I was reflecting upon that when I got to think of how great small town parades are. My daughters got more candy in those 15 minutes than they do in the 3 hour long parade that my current hometown holds here in a month. Less competition and since it is much, much shorter, more generous people throwing the candy. In the larger parade, one must get there early to find a good position and there is much jockeying going on to mark out your space. As you can tell above at the small town parade, there was plenty of space for all 100 locals to spread out along the two blocks of the parade route.

After the parade was done everyone in the parade and those that watched gathered in the park nearby for a lunch under the shade trees and to talk. I was amazed at all the people who looked vaguely familiar from my youth with whom I was having to pull names for from the foggy depths of my memory banks. My parents who still live five miles south of town get there more often so they had an advantage over me on this aspect. There were some other events later in the afternoon but we had a birthday party for a friend to attend so after dropping off my now well relaxed parents back off the farm, we had to head towards home again without seeing them. Next year I think I would like to go back for the whole day.

Wednesday, September 21, 2016

The Treatments

In case somebody stumbles across these posts about my mom and her anaplastic astrocytoma brain cancer, I thought I would include a post about her actual treatments. As I said earlier, she is getting both radiation and chemotherapy at the same time to maximize their effectiveness on her brain cancer.

To back up a bit, her anaplastic astrocytoma brain cancer is of a diffuse nature which means like water, it can leech into healthy tissues of the brain and not have a defined wall like other types of cancer. As a result, even though then did a complete resection as they like to call it, they couldn't get it all without scooping out important parts of gray matter that control necessary functions like walking and talking. This makes getting what cancer cells remain very important to increase life expectancy before the cancer, a highly aggressive cancer returns. Due to the radiation dosing, Mom can't get more of it once her initial treatment is complete for another six months so if the cancer returns in that time, it is essentially game over. If she can go six months, then when (we hope that when is actually if) the cancer returns, we can go through another resection and treatment to push the ball, in this case Mom's life, down the road a bit further.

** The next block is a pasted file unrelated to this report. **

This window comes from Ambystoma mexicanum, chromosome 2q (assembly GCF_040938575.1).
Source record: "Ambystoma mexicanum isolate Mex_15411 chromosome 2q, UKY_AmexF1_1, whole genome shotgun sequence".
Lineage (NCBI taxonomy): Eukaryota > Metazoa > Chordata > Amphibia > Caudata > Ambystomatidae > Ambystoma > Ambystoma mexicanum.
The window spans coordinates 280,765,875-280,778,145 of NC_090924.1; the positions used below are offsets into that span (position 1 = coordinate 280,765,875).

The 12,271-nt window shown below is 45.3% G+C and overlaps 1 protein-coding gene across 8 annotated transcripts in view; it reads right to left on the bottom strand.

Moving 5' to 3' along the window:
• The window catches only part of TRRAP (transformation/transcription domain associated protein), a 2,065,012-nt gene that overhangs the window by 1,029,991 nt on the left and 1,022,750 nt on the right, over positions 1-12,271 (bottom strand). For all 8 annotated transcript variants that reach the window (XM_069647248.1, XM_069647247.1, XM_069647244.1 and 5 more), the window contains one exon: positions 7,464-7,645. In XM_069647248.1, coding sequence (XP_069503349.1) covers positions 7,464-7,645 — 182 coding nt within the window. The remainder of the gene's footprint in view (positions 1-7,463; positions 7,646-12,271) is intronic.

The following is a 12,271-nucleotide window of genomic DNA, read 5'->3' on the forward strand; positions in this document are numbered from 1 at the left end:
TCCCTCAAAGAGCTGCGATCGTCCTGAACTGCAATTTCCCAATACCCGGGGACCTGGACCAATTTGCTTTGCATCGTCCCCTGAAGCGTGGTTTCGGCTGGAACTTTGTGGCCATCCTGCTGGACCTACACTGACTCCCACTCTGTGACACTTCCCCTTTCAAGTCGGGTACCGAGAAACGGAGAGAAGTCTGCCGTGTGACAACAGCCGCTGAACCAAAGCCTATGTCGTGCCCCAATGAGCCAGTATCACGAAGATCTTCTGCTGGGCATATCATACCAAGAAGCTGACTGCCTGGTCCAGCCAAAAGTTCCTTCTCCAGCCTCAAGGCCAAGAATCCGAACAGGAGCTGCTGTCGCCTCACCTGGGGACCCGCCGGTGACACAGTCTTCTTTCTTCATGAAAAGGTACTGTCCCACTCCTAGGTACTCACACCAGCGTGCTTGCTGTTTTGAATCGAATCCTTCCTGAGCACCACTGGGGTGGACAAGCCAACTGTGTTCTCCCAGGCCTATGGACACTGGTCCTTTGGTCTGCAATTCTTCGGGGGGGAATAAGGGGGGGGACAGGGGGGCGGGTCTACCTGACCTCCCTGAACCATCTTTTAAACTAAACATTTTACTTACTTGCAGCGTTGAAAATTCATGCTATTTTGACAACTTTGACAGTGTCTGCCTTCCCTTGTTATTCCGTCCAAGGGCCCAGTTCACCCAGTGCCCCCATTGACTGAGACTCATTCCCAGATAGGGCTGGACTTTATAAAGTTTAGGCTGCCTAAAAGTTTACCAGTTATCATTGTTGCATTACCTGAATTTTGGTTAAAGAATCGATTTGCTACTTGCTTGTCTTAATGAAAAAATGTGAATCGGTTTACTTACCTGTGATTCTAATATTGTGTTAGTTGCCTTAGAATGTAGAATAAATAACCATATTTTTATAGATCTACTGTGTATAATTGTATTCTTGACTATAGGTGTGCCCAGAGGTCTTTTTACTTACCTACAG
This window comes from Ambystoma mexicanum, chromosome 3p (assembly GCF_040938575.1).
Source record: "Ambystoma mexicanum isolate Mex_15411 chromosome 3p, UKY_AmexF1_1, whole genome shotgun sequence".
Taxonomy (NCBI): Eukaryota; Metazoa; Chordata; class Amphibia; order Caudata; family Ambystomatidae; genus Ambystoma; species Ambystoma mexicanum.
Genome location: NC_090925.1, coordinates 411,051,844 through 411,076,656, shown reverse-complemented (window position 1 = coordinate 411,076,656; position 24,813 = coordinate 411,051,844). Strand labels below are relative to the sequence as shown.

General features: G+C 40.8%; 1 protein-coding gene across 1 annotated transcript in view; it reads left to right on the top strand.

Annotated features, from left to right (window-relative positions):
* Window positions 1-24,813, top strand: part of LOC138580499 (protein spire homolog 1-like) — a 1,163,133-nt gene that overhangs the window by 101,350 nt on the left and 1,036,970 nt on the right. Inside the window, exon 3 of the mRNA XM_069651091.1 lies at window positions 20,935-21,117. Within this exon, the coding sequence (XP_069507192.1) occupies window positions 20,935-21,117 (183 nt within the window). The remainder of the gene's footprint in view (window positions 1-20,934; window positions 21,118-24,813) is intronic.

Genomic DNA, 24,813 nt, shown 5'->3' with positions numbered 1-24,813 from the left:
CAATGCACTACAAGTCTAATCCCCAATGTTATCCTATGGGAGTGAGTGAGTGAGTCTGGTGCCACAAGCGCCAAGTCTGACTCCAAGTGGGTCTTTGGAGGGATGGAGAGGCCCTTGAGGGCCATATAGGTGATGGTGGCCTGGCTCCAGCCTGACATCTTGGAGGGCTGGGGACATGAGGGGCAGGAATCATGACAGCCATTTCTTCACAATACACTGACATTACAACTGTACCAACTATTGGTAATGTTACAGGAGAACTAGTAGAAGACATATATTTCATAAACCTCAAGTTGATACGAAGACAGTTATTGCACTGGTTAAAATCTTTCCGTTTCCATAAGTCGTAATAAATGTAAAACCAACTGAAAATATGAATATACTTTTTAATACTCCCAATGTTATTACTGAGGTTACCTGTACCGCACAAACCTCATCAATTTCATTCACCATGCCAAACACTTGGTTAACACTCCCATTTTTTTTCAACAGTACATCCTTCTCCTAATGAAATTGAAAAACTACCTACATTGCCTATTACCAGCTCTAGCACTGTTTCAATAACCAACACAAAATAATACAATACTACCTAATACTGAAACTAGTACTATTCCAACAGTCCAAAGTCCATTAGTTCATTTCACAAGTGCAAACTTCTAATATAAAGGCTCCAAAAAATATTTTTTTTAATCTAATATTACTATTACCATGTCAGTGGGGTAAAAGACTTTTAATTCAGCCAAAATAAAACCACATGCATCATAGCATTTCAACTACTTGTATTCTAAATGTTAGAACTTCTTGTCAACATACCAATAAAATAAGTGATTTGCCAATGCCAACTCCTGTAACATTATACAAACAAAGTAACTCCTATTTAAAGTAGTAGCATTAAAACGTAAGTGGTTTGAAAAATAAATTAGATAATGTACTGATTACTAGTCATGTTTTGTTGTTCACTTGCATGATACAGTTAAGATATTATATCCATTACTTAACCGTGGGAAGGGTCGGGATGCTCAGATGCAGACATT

For the radiation part of it, Mom had to get a mold made of her head while in position on their machine. This mold actually bolts down to the machine holding my Mom's head so firmly in place, she can't even blink. Once in place, they took a high resolution MRI scan of the area where the tumor had been removed so that they can get very precise coordinates to target with radiation. This minimizes the damage to surrounding healthy tissue that can affect her in less than desirable ways. To take it to the next notch, she has to put a mouth piece in connected with some long wires connected to some balls suspended above her head. If she wiggles even a little by just swallowing, the balls wiggle cutting off the radiation treatment immediately so not to do collateral damage. The entire process take her about fifteen minutes to get bolted down to the machine with the mouth piece in and the machine programmed and about two minutes for the actual application of the radiation. Another few minutes to get her unstrapped and she is done for her treatment for the day. She gets treated five days a week with weekends off to recuperate and she has 34 treatments scheduled which will run until the last week of October.

The chemotherapy portion which runs concurrently with the radiation portion is an oral pill. It's actually several pills exactly dosed to a particular weight. So for example, there is a pill for 100 pounds of weight, another for 20 pounds, another for five pounds and another for one pound. Depending on your weight at that time, they get the pills that add up to that correct weight and you swallow the whole works the night before your treatment the following morning. The make you very nauseated which is no surprise since you end up with a belly full of chemicals foreign to your body, so my mom also has to take anti nausea pills along with others that help reduce swelling in her brain from the radiation. While on radiation treatment, the chemo dose is fairly low and when she finishes radiation 7 weeks from now, they will up the chemo to a much higher dose for a period of time yet to be determined. Eventually, she may be taken off chemo or put on a "maintenance" dose for the rest of her life.

As stated before, none of this is a cure for anaplastic astrocytoma and studies have shown that it only provides limited additional symptom free life beyond those that don't get treatment.  But cancer is a very fast changing field and if there ever is a cure, days and weeks may be critical. Also, though few, there are those that defy the odds and continue to live fifteen years after doctors told them they were supposed to die. These people got complete resections followed by chemo and radiation therapies, exactly what my mom is getting. The hope is that she can add her name to that list of people that doctors will be telling future patients have defied the odds. That is why Mom has decided to fight this disease even after being told it is unwinnable. One just never knows.